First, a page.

One of my previous copywriting clients was Glassdoor.com. For those who are not familiar, Glassdoor.com sets out to do what Yelp does for job seekers. They want to provide information on the types of work places and companies are best for employees to make job seekers more informed. In getting to know their brand and product, one feature that stood out to me as a job seeker was that you could see lists of questions that employers had previously asked in interviews. Needless to say, this is great for interview prep.
With this in mind, I give you some questions (and my answers) I recently had about a community manager position.
- What makes a great community manager?
A great community manager is someone who can put themselves in the shoes of those whose community he/she manages. You have to interact with your community as an insider and meet them where they want to be meet, providing relevant, brand-centered answers to the questions that community is asking. People fill their lives with a web of brands to fulfill their relationship needs. The job of a community manager is understanding which relationships your company or product can fulfill and then answering that need.
- What are relevant metrics for tracking social media success?
Social media success can be tracked in a myriad of ways, the most obvious being growth in terms of page likes/followers depending on platform. What's more interesting is taking the time to look through comments, shares and likes and seeing what types of people are engaging with your profiles and encouraging engagement, not from the masses, but from the specific target audience that will eventually be the consumers of your product. If you only sell in France for instance, it is important to have the right international engagement that gives your product the clout it needs but having a large number of followers come from Dubai is less interesting for what your ultimate goal is. In the end, community management should lead to engagement, which should lead to consumption. If you break any link in that chain, you are wasting time.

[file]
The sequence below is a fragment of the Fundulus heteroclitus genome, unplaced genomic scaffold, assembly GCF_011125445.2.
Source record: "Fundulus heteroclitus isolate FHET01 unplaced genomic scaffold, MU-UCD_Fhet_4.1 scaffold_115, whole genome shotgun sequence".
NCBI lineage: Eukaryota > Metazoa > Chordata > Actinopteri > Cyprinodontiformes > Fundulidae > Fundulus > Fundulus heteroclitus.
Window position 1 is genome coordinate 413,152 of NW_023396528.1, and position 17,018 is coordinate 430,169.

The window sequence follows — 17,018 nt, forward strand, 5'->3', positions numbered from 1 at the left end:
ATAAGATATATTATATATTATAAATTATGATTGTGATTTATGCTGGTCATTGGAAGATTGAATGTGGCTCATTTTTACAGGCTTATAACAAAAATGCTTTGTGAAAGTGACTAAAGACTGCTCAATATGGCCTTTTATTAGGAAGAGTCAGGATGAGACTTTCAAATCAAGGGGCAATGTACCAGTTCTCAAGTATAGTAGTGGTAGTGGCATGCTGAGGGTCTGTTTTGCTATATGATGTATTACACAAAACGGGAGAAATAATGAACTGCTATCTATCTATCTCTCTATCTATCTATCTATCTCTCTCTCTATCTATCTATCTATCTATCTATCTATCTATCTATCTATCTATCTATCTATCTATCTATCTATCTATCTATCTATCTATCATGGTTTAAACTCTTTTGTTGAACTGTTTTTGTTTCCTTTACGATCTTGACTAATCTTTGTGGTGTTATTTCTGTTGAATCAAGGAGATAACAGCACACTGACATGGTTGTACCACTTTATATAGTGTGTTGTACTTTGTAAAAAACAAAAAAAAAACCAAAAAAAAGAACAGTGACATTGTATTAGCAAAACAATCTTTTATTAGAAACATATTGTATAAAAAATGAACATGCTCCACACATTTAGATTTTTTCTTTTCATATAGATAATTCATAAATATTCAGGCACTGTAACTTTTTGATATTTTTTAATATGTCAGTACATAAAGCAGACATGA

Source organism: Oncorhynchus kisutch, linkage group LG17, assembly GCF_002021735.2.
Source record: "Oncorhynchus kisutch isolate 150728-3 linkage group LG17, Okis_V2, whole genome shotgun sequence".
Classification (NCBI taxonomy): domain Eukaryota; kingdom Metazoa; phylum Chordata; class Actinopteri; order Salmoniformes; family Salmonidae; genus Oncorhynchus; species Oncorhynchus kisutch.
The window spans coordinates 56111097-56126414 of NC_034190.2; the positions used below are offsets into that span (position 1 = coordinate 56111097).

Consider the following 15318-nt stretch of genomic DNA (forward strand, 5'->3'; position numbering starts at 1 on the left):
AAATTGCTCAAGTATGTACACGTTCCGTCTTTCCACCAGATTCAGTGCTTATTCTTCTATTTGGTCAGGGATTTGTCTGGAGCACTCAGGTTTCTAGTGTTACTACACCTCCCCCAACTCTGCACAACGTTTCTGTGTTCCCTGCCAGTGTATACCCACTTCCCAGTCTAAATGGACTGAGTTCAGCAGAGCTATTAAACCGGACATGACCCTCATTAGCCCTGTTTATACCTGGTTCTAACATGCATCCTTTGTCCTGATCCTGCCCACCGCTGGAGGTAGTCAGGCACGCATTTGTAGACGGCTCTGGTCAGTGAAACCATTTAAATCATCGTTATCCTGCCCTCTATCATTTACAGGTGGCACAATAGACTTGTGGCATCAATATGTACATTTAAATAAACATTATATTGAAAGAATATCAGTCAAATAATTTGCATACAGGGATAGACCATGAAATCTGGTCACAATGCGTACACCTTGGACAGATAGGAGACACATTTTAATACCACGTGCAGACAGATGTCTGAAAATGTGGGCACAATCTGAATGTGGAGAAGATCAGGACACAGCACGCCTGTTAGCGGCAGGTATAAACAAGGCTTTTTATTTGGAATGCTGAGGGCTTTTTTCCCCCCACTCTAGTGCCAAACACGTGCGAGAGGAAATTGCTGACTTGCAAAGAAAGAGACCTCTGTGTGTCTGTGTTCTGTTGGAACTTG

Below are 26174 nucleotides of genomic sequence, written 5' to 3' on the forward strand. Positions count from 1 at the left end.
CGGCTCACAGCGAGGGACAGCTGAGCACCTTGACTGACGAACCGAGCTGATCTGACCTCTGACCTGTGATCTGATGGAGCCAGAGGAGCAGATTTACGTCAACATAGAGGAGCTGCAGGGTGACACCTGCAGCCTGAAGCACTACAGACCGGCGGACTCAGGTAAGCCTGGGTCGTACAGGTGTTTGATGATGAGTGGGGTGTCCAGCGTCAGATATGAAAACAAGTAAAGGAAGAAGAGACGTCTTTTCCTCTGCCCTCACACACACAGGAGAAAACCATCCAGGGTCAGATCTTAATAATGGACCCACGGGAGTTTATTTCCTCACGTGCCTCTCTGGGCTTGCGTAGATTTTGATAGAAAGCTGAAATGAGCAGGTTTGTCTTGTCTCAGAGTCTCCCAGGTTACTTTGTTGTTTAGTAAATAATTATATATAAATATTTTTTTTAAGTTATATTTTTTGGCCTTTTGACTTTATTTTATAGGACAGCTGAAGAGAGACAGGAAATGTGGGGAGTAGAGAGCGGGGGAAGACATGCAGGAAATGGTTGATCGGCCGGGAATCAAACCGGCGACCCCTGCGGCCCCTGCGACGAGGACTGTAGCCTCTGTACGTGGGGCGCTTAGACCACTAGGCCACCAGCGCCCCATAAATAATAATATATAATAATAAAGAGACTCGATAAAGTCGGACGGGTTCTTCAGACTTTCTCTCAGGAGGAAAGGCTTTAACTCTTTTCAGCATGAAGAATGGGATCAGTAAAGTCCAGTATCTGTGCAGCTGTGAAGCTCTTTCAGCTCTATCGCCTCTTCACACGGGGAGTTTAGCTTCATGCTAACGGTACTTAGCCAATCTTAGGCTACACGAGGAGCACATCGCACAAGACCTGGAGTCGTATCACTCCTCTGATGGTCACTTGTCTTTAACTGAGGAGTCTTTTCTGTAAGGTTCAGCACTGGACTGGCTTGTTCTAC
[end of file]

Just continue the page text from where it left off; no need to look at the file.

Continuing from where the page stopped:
- How would you deal with negative comments or a brand reputation crisis?
Any brand is subject to the opinions of the consumer. Today, the consumer has a multitude of platforms, little soap boxes, from which to yell their opinions. It is said that 70% of customer service complaints via social media go unanswered. The best way to deal with negative comments is to see them as allegories for groups of unsatisfied customers and to answer those comments that you can actually, tangibly help with and those that are going to be relatable to the largest portions of your end users. This way you maximize your effort by answering one person's complaint, that will be seen by many.